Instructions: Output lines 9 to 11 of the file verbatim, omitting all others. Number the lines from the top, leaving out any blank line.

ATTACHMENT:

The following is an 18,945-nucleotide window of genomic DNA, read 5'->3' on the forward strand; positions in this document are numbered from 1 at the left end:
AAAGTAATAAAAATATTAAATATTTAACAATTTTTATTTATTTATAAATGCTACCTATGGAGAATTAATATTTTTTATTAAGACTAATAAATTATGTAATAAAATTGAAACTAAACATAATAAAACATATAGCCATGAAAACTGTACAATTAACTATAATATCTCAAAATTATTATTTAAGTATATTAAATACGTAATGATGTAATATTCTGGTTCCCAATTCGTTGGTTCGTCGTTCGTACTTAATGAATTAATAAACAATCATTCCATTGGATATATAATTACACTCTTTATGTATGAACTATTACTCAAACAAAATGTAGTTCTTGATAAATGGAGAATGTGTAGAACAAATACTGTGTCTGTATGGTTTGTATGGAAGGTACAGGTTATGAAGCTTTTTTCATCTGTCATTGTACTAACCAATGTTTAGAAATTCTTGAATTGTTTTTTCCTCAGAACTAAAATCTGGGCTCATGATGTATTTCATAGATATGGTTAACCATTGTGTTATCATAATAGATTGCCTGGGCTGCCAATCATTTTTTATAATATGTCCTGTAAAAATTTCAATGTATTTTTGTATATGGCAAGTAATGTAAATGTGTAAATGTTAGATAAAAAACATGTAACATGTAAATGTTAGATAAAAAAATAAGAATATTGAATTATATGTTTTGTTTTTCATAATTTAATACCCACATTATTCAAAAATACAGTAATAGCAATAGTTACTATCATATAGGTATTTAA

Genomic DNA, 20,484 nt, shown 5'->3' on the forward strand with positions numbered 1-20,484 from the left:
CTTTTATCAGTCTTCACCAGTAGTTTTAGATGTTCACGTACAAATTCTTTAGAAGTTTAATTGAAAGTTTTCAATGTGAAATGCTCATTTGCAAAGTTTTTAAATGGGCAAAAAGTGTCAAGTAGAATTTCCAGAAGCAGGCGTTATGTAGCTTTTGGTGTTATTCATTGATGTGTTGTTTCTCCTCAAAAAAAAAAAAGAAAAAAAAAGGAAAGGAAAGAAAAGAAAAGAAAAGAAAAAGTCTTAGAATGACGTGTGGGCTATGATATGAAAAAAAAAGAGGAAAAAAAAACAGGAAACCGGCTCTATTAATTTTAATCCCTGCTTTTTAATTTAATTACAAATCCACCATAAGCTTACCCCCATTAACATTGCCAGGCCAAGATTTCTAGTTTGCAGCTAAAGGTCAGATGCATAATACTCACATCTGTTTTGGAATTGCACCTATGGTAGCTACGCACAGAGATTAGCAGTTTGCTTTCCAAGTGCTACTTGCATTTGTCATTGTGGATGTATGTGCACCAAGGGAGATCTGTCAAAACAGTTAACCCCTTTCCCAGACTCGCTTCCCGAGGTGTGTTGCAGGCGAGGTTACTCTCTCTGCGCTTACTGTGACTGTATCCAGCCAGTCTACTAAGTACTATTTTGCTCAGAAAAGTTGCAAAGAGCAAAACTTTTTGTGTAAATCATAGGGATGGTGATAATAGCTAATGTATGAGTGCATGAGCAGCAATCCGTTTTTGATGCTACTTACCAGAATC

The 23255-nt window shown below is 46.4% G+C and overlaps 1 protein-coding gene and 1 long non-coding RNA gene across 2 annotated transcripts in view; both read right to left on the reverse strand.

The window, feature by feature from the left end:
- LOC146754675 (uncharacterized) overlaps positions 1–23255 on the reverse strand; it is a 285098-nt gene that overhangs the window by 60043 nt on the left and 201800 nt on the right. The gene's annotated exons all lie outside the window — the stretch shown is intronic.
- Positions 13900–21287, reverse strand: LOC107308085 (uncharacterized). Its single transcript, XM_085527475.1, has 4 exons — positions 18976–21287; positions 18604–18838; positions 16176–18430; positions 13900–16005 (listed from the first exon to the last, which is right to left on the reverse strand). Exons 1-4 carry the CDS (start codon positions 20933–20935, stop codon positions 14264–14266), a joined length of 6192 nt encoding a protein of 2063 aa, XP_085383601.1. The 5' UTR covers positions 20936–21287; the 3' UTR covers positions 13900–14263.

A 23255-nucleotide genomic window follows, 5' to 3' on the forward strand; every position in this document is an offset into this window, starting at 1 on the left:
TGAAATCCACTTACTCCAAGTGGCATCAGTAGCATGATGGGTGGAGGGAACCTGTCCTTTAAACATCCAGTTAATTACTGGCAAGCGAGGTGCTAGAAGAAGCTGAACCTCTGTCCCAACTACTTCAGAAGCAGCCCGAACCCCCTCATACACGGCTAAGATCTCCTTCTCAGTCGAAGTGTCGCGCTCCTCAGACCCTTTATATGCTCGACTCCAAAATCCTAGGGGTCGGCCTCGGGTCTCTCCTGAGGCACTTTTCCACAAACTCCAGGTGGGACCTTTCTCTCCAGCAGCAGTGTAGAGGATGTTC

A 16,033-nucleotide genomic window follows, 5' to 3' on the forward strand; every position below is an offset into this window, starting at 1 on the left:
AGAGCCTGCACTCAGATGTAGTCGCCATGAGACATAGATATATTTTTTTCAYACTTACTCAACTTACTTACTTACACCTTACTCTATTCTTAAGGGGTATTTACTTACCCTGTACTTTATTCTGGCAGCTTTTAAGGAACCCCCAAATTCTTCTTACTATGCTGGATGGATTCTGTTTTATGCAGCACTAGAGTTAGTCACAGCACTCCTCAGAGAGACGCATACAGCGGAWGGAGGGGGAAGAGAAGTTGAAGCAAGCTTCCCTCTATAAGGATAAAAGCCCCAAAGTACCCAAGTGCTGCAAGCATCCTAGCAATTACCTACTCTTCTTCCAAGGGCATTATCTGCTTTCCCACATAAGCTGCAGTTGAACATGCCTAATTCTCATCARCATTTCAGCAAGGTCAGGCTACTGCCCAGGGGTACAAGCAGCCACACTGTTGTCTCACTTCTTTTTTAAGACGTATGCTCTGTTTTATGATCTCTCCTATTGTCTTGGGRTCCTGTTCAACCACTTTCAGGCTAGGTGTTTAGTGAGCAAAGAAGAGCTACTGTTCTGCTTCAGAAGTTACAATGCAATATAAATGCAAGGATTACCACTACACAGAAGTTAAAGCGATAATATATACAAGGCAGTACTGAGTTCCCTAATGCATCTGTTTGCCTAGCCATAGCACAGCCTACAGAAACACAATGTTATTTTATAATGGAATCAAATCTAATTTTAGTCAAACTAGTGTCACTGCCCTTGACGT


A 23255-nucleotide genomic window follows, 5' to 3' on the forward strand; every position in this document is an offset into this window, starting at 1 on the left:
TGAAATCCACTTACTCCAAGTGGCATCAGTAGCATGATGGGTGGAGGGAACCTGTCCTTTAAACATCCAGTTAATTACTGGCAAGCGAGGTGCTAGAAGAAGCTGAACCTCTGTCCCAACTACTTCAGAAGCAGCCCGAACCCCCTCATACACGGCTAAGATCTCCTTCTCAGTCGAAGTGTCGCGCTCCTCAGACCCTTTATATGCTCGACTCCAAAATCCTAGGGGTCGGCCTCGGGTCTCTCCTGAGGCACTTTTCCACAAACTCCAGGTGGGACCTTTCTCTCCAGCAGCAGTGTAGAGGATGTTC

A 16,033-nucleotide genomic window follows, 5' to 3' on the forward strand; every position below is an offset into this window, starting at 1 on the left: